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Tolling the statute of limitations

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quincy

Senior Member
You are correct, they don't legally have to do anything. Shocking really, taking all that taxpayer money then kicking back and doing nothing. A Government job at it's best.

74-6-10. Penalties enforcement; compliance orders; penalties; assurance of discontinuance.

A. Whenever, on the basis of any information, a constituent agency determines that a person violated or is violating a requirement, regulation or water quality standard adopted pursuant to the Water Quality Act or a condition of a permit issued pursuant to that act, the constituent agency may:
(1) issue a compliance order requiring compliance immediately or within a specified time period or issue a compliance order assessing a civil penalty, or both; or
(2) commence a civil action in district court for appropriate relief, including injunctive relief.
Yup. You definitely would prefer to see a shall there.
 


laurakaye

Active Member
Now some odd news.
I got a letter from the New Mexico Environmental Department, who are sort of a subsidiary of the EPA regarding the broken water well that I fear is allowing the run off from the manure to pollute the ground water.
The lady said that the well had been capped (I have lots of photos showing it's not) that the manure is not manure, it's compost, that it's been stacked very neatly, and the mind numbing 'If it is polluting the water I have no worries because the flow of the underground water table is away from my property'.
Anyone ever had any success filing a writ of mandamus against the EPA to compel them to do their job?
Would it be prudent to send a response to refute her claims?
 
A quick update.
For about a week now there has been a procession of trucks being loaded with the dried manure, and they are using the section of the gravel road to the north of my property therefore complying with the preliminary injunction.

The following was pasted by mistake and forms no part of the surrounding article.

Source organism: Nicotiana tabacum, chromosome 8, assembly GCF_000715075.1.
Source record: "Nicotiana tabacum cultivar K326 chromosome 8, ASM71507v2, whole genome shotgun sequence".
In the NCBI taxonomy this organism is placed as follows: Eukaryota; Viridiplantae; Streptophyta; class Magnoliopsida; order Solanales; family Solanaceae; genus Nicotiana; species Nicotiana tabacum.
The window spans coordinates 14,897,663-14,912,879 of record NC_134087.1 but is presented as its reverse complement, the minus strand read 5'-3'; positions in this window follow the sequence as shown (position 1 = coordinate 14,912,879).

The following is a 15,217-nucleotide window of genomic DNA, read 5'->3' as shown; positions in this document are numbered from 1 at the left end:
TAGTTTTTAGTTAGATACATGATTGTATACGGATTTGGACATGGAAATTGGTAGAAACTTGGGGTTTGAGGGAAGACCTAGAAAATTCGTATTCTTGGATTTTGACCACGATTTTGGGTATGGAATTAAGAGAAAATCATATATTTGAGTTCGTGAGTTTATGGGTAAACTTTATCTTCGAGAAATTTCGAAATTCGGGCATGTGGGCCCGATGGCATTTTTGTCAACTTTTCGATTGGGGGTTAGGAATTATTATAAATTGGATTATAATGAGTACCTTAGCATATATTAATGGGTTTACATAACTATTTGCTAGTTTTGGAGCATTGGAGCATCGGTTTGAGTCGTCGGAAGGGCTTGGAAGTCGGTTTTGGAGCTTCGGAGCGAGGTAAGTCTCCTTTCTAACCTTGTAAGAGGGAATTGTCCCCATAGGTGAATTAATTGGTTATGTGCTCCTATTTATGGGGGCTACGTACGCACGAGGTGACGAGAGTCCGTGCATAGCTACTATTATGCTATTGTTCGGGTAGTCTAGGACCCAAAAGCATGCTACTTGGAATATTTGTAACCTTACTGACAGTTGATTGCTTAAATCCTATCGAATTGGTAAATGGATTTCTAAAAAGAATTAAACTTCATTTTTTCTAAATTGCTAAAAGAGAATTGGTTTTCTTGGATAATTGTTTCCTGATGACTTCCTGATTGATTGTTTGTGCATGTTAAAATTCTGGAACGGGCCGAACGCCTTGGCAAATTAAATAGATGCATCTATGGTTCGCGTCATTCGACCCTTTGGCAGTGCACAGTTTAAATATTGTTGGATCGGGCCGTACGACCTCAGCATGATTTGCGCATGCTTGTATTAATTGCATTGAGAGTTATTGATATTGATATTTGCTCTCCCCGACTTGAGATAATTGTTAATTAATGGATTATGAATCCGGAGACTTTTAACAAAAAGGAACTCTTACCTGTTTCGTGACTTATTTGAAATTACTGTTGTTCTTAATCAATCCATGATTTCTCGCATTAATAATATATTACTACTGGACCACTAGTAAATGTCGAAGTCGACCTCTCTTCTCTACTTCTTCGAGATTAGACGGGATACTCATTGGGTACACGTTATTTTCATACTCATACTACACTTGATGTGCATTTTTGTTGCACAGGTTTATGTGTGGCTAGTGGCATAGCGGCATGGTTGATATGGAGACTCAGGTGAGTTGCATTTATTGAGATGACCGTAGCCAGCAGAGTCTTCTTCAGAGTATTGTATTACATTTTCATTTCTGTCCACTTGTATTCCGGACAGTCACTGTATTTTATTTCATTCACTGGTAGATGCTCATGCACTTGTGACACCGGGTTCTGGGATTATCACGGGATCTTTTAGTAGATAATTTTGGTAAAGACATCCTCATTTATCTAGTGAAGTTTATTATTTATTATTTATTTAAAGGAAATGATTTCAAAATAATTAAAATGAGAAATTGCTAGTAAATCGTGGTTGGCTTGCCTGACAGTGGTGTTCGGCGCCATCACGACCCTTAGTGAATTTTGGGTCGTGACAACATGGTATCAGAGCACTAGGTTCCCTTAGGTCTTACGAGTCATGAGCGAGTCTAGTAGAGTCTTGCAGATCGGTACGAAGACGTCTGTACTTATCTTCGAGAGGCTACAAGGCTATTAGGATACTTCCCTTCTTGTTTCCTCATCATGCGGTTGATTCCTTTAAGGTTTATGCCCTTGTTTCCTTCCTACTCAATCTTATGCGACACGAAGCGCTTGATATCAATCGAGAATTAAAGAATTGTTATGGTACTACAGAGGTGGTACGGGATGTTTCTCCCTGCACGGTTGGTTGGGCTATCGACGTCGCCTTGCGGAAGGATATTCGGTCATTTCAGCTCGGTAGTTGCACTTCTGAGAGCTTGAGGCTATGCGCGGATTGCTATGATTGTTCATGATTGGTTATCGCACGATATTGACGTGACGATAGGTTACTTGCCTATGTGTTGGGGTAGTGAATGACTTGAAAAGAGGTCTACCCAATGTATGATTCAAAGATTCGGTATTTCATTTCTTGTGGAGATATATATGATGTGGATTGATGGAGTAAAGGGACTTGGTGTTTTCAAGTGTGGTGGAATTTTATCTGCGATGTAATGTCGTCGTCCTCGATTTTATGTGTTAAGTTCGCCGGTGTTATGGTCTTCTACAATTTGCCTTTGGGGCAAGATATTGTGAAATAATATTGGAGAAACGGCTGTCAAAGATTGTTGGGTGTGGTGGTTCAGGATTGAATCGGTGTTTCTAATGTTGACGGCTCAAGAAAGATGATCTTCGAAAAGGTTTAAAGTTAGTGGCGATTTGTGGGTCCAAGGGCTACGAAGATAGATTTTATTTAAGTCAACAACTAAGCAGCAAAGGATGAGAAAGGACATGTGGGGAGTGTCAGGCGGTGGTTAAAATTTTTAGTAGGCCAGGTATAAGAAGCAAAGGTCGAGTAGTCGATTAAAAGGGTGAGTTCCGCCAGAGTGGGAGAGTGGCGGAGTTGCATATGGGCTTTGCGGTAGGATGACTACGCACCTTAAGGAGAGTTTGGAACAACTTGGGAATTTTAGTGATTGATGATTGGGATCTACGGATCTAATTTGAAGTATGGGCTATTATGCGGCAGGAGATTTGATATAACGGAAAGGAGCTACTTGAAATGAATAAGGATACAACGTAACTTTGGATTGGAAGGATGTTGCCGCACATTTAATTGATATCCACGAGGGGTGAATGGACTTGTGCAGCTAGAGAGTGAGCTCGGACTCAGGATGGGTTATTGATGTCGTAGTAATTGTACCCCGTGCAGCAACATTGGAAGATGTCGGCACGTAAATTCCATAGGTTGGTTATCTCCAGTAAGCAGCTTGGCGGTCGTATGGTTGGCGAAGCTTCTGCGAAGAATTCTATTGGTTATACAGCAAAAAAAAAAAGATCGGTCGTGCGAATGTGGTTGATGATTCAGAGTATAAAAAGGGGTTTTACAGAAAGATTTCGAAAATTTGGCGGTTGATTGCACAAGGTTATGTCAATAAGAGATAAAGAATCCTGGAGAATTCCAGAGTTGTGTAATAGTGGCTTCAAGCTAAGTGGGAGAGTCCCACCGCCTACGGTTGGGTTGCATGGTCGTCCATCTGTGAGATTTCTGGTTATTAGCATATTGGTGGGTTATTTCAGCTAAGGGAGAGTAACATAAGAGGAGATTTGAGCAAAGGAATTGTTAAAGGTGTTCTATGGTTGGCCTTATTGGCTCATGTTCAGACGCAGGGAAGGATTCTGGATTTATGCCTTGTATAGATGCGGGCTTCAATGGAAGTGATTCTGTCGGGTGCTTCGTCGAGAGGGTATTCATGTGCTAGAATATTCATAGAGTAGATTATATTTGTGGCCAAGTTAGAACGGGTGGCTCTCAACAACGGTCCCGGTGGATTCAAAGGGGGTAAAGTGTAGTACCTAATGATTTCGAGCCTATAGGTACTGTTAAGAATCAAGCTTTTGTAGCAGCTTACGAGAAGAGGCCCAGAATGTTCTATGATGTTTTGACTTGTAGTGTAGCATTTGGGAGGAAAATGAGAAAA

The nice large house, well more of a country estate really, that is opposite the entrance they are now using has gone from brick red to cow dung brown, and from what I hear the owner is not happy :whistle:
The reason the farmer gave for not using that entrance all along was that a shallow well had collapsed. This can only mean one of three things.
1. Despite the known risk of water pollution they are knowingly driving their trucks over a broken well
2. They have had the well repaired, but there is no public record from the State Engineers office showing a repair permit was issued (legal requirement)
3. There was no broken well in the first place.
As no date has been set for the jury trial I may file a motion for summary judgement.
 

Taxing Matters

Overtaxed Member
As no date has been set for the jury trial I may file a motion for summary judgement.
Based on what? Summary judgment requires that there be no material facts in dispute so that the court can resolve the summary judgment from the pleadings and other materials already in the court's possession. If you need to show the court anything about what has transpired since the preliminary injunction was issued — in other words you need to introduce evidence — a hearing or trial will be needed and summary judgment wouldn't be possible.